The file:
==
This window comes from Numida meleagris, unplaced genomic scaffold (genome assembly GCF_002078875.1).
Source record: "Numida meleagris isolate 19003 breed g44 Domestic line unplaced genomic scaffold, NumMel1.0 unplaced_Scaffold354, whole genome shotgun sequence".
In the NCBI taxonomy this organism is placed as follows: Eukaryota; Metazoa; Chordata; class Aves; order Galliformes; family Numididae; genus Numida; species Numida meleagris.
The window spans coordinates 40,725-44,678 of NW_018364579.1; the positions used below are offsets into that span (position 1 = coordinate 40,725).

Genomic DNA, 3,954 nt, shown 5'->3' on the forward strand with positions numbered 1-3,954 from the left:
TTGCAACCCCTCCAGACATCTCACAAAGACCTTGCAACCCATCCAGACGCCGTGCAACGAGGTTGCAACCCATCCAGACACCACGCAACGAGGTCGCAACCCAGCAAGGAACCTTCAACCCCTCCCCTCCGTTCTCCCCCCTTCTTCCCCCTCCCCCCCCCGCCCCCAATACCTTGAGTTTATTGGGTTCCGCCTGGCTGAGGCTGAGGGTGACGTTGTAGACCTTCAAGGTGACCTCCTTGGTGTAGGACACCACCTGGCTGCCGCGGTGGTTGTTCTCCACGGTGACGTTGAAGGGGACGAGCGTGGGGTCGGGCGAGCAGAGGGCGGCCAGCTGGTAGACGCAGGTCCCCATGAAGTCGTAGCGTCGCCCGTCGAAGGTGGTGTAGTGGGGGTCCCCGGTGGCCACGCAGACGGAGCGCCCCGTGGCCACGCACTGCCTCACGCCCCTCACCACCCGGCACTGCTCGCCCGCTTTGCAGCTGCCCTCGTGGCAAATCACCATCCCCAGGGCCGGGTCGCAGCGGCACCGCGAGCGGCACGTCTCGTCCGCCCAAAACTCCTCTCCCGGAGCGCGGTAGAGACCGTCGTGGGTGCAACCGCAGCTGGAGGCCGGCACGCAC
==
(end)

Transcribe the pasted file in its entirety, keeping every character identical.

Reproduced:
This window comes from Numida meleagris, unplaced genomic scaffold (genome assembly GCF_002078875.1).
Source record: "Numida meleagris isolate 19003 breed g44 Domestic line unplaced genomic scaffold, NumMel1.0 unplaced_Scaffold354, whole genome shotgun sequence".
In the NCBI taxonomy this organism is placed as follows: Eukaryota; Metazoa; Chordata; class Aves; order Galliformes; family Numididae; genus Numida; species Numida meleagris.
The window spans coordinates 40,725-44,678 of NW_018364579.1; the positions used below are offsets into that span (position 1 = coordinate 40,725).

Genomic DNA, 3,954 nt, shown 5'->3' on the forward strand with positions numbered 1-3,954 from the left:
TTGCAACCCCTCCAGACATCTCACAAAGACCTTGCAACCCATCCAGACGCCGTGCAACGAGGTTGCAACCCATCCAGACACCACGCAACGAGGTCGCAACCCAGCAAGGAACCTTCAACCCCTCCCCTCCGTTCTCCCCCCTTCTTCCCCCTCCCCCCCCCGCCCCCAATACCTTGAGTTTATTGGGTTCCGCCTGGCTGAGGCTGAGGGTGACGTTGTAGACCTTCAAGGTGACCTCCTTGGTGTAGGACACCACCTGGCTGCCGCGGTGGTTGTTCTCCACGGTGACGTTGAAGGGGACGAGCGTGGGGTCGGGCGAGCAGAGGGCGGCCAGCTGGTAGACGCAGGTCCCCATGAAGTCGTAGCGTCGCCCGTCGAAGGTGGTGTAGTGGGGGTCCCCGGTGGCCACGCAGACGGAGCGCCCCGTGGCCACGCACTGCCTCACGCCCCTCACCACCCGGCACTGCTCGCCCGCTTTGCAGCTGCCCTCGTGGCAAATCACCATCCCCAGGGCCGGGTCGCAGCGGCACCGCGAGCGGCACGTCTCGTCCGCCCAAAACTCCTCTCCCGGAGCGCGGTAGAGACCGTCGTGGGTGCAACCGCAGCTGGAGGCCGGCACGCAC